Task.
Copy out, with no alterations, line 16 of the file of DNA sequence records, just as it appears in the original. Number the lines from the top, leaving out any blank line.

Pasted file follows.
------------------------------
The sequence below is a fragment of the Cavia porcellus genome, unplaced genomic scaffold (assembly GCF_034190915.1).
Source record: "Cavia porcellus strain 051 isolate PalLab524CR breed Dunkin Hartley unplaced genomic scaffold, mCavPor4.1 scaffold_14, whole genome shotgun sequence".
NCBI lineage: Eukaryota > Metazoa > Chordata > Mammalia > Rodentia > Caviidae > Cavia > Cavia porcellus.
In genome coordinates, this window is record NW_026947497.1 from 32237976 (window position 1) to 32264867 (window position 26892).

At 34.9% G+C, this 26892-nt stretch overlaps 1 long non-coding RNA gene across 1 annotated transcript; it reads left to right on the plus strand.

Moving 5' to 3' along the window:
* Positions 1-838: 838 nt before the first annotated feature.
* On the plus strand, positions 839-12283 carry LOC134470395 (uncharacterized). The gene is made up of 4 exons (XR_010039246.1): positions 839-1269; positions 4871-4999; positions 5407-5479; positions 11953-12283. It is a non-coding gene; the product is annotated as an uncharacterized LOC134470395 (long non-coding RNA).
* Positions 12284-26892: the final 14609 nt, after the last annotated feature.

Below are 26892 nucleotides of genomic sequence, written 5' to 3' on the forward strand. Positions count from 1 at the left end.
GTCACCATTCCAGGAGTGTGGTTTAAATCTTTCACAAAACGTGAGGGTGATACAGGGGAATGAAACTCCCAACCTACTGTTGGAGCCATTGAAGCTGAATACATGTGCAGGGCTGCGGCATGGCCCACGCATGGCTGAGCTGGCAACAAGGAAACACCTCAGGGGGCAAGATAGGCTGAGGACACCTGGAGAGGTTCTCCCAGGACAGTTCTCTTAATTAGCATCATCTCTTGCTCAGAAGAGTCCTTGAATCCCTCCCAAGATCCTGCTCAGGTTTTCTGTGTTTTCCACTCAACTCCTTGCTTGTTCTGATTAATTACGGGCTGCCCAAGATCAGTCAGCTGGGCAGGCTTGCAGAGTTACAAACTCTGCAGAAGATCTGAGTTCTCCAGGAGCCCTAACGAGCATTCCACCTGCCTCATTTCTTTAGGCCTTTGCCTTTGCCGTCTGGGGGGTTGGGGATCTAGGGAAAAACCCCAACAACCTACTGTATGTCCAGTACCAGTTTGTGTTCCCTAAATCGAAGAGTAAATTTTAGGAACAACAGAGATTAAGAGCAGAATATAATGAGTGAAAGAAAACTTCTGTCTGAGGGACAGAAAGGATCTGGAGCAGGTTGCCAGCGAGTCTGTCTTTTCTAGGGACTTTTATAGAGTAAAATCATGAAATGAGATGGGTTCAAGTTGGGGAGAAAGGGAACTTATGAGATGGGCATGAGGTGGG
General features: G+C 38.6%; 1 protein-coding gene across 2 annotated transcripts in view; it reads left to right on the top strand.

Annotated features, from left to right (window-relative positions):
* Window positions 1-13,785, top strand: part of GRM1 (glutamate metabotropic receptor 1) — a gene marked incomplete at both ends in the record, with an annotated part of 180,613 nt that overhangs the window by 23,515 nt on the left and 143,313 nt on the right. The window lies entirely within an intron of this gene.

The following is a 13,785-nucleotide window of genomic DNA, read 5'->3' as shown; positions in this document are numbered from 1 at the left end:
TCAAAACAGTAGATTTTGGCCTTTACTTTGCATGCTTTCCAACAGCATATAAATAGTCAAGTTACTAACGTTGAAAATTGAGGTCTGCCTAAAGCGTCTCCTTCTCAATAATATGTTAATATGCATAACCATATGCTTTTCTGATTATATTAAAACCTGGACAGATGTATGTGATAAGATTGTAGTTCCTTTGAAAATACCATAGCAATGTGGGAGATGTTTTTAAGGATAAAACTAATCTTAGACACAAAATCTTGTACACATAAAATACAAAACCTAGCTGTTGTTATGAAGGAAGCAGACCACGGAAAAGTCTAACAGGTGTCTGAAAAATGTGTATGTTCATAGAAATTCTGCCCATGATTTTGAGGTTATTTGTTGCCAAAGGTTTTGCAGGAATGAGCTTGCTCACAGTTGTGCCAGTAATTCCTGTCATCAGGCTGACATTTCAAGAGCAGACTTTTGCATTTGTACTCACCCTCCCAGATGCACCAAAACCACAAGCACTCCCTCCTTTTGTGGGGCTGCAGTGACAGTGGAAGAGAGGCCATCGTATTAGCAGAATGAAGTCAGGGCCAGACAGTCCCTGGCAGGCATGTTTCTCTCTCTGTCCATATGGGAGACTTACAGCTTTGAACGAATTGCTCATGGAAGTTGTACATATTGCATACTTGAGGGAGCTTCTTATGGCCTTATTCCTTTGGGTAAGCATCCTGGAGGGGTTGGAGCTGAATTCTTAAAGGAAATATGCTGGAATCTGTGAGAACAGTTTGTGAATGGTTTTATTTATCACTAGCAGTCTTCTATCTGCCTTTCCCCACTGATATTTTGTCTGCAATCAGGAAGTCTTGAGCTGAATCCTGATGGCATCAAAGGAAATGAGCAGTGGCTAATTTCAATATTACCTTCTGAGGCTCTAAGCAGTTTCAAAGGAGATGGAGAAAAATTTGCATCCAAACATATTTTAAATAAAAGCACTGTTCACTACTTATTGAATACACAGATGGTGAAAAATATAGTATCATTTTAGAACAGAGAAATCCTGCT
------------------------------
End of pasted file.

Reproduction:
TCAAAACAGTAGATTTTGGCCTTTACTTTGCATGCTTTCCAACAGCATATAAATAGTCAAGTTACTAACGTTGAAAATTGAGGTCTGCCTAAAGCGTCTCCTTCTCAATAATATGTTAATATGCATAACCATATGCTTTTCTGATTATATTAAAACCTGGACAGATGTATGTGATAAGATTGTAGTTCCTTTGAAAATACCATAGCAATGTGGGAGATGTTTTTAAGGATAAAACTAATCTTAGACACAAAATCTTGTACACATAAAATACAAAACCTAGCTGTTGTTATGAAGGAAGCAGACCACGGAAAAGTCTAACAGGTGTCTGAAAAATGTGTATGTTCATAGAAATTCTGCCCATGATTTTGAGGTTATTTGTTGCCAAAGGTTTTGCAGGAATGAGCTTGCTCACAGTTGTGCCAGTAATTCCTGTCATCAGGCTGACATTTCAAGAGCAGACTTTTGCATTTGTACTCACCCTCCCAGATGCACCAAAACCACAAGCACTCCCTCCTTTTGTGGGGCTGCAGTGACAGTGGAAGAGAGGCCATCGTATTAGCAGAATGAAGTCAGGGCCAGACAGTCCCTGGCAGGCATGTTTCTCTCTCTGTCCATATGGGAGACTTACAGCTTTGAACGAATTGCTCATGGAAGTTGTACATATTGCATACTTGAGGGAGCTTCTTATGGCCTTATTCCTTTGGGTAAGCATCCTGGAGGGGTTGGAGCTGAATTCTTAAAGGAAATATGCTGGAATCTGTGAGAACAGTTTGTGAATGGTTTTATTTATCACTAGCAGTCTTCTATCTGCCTTTCCCCACTGATATTTTGTCTGCAATCAGGAAGTCTTGAGCTGAATCCTGATGGCATCAAAGGAAATGAGCAGTGGCTAATTTCAATATTACCTTCTGAGGCTCTAAGCAGTTTCAAAGGAGATGGAGAAAAATTTGCATCCAAACATATTTTAAATAAAAGCACTGTTCACTACTTATTGAATACACAGATGGTGAAAAATATAGTATCATTTTAGAACAGAGAAATCCTGCT